How does all of this apply to me?

The pandemic hasn’t just affected businesses, it’s affected all the people who used to work in those businesses. Millions of people are out of work and having a hard time making sure the bills are paid; they’d probably be open to alternative sources of income if they could think of any, but so many jobs are off the table for the foreseeable future. 

That’s where gold comes into the picture. This isn’t a last-ditch effort like selling off random household items for a few extra bucks; if you’ve got just a few pieces of gold jewelry or other items, you could sell it for enough money to give your personal finances a real boost. It doesn’t even have to be in good condition; it could be a watch that hasn’t worked in years, a single earring, or a scratched-up souvenir spoon. This wouldn’t just give you some financial relief; it could also be some much-needed proof that positive things can still happen. 

In other words, this trend is good news for anyone who has gold they could sell. You don’t have to get into the world of investing, or find someone to help you navigate complex market strategies – you literally just have to find someone to buy your gold. And, as luck would have it, this is actually pretty easy thanks to online gold buyers.

Selling gold online might sound like a great opportunity to get scammed, but with a little common sense you shouldn’t have any problem at all finding a reputable buyer. Stick with bigger businesses – if you can see that they have years’ worth of positive reviews online, that’s a good indication of quality. Since a lot of these buyers will pay for shipping and give you a free quote, take your time and get estimates from a few different buyers. That way you can get an idea of the precise value of your little stash of gold, and sell for the best price.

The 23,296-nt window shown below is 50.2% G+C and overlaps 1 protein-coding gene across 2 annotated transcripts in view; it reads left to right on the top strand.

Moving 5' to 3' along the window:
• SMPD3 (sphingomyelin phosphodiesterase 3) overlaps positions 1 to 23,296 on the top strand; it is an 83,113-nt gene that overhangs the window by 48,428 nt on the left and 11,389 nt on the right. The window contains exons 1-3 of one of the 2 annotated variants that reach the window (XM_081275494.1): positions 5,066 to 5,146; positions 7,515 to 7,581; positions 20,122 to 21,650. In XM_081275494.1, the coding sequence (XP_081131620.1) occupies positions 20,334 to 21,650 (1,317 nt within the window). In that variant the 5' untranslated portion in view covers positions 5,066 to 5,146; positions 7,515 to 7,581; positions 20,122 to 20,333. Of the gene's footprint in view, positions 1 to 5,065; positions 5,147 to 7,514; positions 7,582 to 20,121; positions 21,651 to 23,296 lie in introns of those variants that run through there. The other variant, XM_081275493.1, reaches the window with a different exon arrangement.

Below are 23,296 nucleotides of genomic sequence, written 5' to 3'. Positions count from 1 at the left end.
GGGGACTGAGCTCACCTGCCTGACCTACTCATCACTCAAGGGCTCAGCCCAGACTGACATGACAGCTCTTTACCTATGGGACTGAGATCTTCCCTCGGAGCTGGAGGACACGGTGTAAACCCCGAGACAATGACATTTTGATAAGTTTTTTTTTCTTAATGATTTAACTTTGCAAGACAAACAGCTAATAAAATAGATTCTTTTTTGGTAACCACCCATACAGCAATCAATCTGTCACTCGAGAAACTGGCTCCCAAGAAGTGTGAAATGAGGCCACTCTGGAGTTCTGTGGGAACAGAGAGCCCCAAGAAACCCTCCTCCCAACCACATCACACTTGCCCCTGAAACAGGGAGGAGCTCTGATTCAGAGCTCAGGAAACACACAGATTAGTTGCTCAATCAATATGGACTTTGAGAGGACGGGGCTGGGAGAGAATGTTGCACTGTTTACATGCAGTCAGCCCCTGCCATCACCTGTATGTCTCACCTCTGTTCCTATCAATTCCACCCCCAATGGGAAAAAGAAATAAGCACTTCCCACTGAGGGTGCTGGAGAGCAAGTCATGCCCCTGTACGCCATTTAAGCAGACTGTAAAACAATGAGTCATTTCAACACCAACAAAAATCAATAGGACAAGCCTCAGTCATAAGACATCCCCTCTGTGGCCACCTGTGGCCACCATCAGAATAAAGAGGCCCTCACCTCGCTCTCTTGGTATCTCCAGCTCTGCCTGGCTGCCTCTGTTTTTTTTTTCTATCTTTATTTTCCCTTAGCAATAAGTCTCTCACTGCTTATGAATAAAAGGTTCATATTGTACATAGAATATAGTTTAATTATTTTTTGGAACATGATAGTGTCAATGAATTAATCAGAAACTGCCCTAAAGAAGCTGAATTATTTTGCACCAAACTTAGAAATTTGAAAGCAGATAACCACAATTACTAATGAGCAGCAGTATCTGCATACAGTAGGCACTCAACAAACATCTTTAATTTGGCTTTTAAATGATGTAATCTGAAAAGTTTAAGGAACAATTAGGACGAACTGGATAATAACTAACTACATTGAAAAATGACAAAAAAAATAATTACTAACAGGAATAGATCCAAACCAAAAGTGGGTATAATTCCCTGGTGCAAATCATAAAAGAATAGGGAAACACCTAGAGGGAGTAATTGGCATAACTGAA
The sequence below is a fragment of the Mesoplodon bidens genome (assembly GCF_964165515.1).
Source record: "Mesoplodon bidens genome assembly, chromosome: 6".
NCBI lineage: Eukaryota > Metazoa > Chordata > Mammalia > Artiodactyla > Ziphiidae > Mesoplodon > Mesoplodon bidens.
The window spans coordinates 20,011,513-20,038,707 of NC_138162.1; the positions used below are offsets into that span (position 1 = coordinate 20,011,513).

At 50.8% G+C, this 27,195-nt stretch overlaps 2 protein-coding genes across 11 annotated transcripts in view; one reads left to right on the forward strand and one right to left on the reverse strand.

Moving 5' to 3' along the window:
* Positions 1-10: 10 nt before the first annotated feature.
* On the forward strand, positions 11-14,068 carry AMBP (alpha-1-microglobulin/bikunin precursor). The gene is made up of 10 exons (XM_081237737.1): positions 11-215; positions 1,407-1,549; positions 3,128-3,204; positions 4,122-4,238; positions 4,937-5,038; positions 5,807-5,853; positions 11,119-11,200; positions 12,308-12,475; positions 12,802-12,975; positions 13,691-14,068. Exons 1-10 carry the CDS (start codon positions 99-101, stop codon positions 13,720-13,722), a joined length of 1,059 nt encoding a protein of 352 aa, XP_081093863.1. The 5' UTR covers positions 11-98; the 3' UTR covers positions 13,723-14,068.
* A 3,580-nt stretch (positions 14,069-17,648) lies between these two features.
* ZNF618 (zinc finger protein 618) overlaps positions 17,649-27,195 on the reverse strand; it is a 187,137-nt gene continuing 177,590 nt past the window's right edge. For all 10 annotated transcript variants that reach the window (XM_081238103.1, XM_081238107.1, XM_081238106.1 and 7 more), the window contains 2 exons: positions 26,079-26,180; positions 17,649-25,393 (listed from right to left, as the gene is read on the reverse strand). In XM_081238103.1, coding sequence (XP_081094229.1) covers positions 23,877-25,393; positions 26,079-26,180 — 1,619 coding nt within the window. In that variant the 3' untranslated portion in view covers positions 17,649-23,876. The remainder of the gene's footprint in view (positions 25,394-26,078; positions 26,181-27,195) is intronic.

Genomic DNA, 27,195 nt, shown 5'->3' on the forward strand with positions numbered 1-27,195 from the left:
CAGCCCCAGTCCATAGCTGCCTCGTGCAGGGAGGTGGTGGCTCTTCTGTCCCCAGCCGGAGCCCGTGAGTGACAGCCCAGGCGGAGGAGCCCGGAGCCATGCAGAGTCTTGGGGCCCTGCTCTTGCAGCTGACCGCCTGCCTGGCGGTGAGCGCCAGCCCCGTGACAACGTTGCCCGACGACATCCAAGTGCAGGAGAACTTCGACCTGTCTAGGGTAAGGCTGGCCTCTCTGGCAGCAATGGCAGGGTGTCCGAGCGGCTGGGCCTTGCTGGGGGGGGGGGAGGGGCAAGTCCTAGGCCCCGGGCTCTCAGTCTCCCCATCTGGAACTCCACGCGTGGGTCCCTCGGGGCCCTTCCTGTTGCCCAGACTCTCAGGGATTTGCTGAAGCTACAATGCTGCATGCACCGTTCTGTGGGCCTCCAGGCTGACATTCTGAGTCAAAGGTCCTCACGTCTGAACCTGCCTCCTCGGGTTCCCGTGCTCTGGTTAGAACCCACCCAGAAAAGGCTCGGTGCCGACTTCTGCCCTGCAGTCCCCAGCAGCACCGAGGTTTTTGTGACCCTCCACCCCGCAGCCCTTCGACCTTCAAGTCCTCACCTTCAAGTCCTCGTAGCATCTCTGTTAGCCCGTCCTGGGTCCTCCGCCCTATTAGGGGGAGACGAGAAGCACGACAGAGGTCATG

Given the high infection rates of COVID-19, personal safety has become a high priority; if you’re taking care of the transaction online and through the mail, there’s only a miniscule chance of infection if you take the proper precautions. Now that the vaccine is on its way to full distribution, businesses should start opening back up, jobs will return, and the country’s economy will start to recover. But in the meantime, remember that high gold prices usually only stick around as long as the crisis does. If you want to take this opportunity, then now is the best time to do it. 

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The content of this website is for informational purposes only and does not represent investment advice, or an offer or solicitation to buy or sell any security, investment, or product. Investors are encouraged to do their own due diligence, and, if necessary, consult professional advising before making any investment decisions. Investing involves a high degree of risk, and financial losses may occur.